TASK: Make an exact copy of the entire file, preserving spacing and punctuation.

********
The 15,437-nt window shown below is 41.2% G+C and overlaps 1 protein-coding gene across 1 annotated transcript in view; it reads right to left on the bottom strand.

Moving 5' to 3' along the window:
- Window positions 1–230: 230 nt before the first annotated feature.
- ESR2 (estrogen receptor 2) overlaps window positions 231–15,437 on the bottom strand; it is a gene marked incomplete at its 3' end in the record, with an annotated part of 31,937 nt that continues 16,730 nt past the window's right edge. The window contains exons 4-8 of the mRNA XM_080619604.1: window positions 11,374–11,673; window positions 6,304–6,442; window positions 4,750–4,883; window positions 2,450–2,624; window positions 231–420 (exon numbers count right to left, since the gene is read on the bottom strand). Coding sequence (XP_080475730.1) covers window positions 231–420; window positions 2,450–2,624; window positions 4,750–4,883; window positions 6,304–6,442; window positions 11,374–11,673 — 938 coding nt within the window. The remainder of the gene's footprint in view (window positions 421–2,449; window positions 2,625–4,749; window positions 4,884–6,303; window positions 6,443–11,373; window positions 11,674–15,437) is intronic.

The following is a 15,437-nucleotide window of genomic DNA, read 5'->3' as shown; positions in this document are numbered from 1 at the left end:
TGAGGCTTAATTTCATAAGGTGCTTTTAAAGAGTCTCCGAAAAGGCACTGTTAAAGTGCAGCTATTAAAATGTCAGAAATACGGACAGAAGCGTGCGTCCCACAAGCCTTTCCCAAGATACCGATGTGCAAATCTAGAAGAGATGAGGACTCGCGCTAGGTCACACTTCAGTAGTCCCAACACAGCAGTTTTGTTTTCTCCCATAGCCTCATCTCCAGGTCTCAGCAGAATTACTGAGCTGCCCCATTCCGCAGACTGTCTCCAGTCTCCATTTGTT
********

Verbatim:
The 15,437-nt window shown below is 41.2% G+C and overlaps 1 protein-coding gene across 1 annotated transcript in view; it reads right to left on the bottom strand.

Moving 5' to 3' along the window:
- Window positions 1–230: 230 nt before the first annotated feature.
- ESR2 (estrogen receptor 2) overlaps window positions 231–15,437 on the bottom strand; it is a gene marked incomplete at its 3' end in the record, with an annotated part of 31,937 nt that continues 16,730 nt past the window's right edge. The window contains exons 4-8 of the mRNA XM_080619604.1: window positions 11,374–11,673; window positions 6,304–6,442; window positions 4,750–4,883; window positions 2,450–2,624; window positions 231–420 (exon numbers count right to left, since the gene is read on the bottom strand). Coding sequence (XP_080475730.1) covers window positions 231–420; window positions 2,450–2,624; window positions 4,750–4,883; window positions 6,304–6,442; window positions 11,374–11,673 — 938 coding nt within the window. The remainder of the gene's footprint in view (window positions 421–2,449; window positions 2,625–4,749; window positions 4,884–6,303; window positions 6,443–11,373; window positions 11,674–15,437) is intronic.

The following is a 15,437-nucleotide window of genomic DNA, read 5'->3' as shown; positions in this document are numbered from 1 at the left end:
TGAGGCTTAATTTCATAAGGTGCTTTTAAAGAGTCTCCGAAAAGGCACTGTTAAAGTGCAGCTATTAAAATGTCAGAAATACGGACAGAAGCGTGCGTCCCACAAGCCTTTCCCAAGATACCGATGTGCAAATCTAGAAGAGATGAGGACTCGCGCTAGGTCACACTTCAGTAGTCCCAACACAGCAGTTTTGTTTTCTCCCATAGCCTCATCTCCAGGTCTCAGCAGAATTACTGAGCTGCCCCATTCCGCAGACTGTCTCCAGTCTCCATTTGTT